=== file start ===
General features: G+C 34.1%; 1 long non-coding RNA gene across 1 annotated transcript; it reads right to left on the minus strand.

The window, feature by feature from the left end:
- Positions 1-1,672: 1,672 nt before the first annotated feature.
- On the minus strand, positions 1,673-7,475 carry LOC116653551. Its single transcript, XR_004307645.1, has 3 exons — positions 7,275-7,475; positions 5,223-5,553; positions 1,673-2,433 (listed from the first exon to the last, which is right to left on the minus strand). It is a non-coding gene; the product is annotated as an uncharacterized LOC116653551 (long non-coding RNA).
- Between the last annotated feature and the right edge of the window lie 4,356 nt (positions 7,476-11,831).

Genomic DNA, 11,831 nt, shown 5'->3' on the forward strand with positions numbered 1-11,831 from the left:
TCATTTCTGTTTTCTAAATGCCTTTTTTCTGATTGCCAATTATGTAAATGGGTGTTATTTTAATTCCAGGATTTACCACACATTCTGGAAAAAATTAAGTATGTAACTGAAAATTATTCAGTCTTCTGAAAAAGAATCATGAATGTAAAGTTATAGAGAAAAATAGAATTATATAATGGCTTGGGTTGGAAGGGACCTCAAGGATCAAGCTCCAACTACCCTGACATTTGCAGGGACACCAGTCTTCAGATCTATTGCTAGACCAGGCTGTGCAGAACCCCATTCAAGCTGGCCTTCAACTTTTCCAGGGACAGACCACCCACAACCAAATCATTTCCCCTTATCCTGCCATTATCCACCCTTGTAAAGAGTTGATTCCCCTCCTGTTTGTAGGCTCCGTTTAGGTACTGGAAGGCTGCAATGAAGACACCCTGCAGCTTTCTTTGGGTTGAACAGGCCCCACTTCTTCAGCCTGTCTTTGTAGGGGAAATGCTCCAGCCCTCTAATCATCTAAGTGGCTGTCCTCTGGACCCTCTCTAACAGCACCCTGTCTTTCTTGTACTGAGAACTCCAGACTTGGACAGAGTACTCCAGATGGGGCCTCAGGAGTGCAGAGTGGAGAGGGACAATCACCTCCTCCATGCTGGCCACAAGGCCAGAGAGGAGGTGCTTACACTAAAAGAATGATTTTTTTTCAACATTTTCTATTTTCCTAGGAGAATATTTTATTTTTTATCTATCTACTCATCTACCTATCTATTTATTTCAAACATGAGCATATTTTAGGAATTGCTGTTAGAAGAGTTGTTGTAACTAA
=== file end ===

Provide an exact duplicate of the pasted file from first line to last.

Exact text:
General features: G+C 34.1%; 1 long non-coding RNA gene across 1 annotated transcript; it reads right to left on the minus strand.

The window, feature by feature from the left end:
- Positions 1-1,672: 1,672 nt before the first annotated feature.
- On the minus strand, positions 1,673-7,475 carry LOC116653551. Its single transcript, XR_004307645.1, has 3 exons — positions 7,275-7,475; positions 5,223-5,553; positions 1,673-2,433 (listed from the first exon to the last, which is right to left on the minus strand). It is a non-coding gene; the product is annotated as an uncharacterized LOC116653551 (long non-coding RNA).
- Between the last annotated feature and the right edge of the window lie 4,356 nt (positions 7,476-11,831).

Genomic DNA, 11,831 nt, shown 5'->3' on the forward strand with positions numbered 1-11,831 from the left:
TCATTTCTGTTTTCTAAATGCCTTTTTTCTGATTGCCAATTATGTAAATGGGTGTTATTTTAATTCCAGGATTTACCACACATTCTGGAAAAAATTAAGTATGTAACTGAAAATTATTCAGTCTTCTGAAAAAGAATCATGAATGTAAAGTTATAGAGAAAAATAGAATTATATAATGGCTTGGGTTGGAAGGGACCTCAAGGATCAAGCTCCAACTACCCTGACATTTGCAGGGACACCAGTCTTCAGATCTATTGCTAGACCAGGCTGTGCAGAACCCCATTCAAGCTGGCCTTCAACTTTTCCAGGGACAGACCACCCACAACCAAATCATTTCCCCTTATCCTGCCATTATCCACCCTTGTAAAGAGTTGATTCCCCTCCTGTTTGTAGGCTCCGTTTAGGTACTGGAAGGCTGCAATGAAGACACCCTGCAGCTTTCTTTGGGTTGAACAGGCCCCACTTCTTCAGCCTGTCTTTGTAGGGGAAATGCTCCAGCCCTCTAATCATCTAAGTGGCTGTCCTCTGGACCCTCTCTAACAGCACCCTGTCTTTCTTGTACTGAGAACTCCAGACTTGGACAGAGTACTCCAGATGGGGCCTCAGGAGTGCAGAGTGGAGAGGGACAATCACCTCCTCCATGCTGGCCACAAGGCCAGAGAGGAGGTGCTTACACTAAAAGAATGATTTTTTTTCAACATTTTCTATTTTCCTAGGAGAATATTTTATTTTTTATCTATCTACTCATCTACCTATCTATTTATTTCAAACATGAGCATATTTTAGGAATTGCTGTTAGAAGAGTTGTTGTAACTAA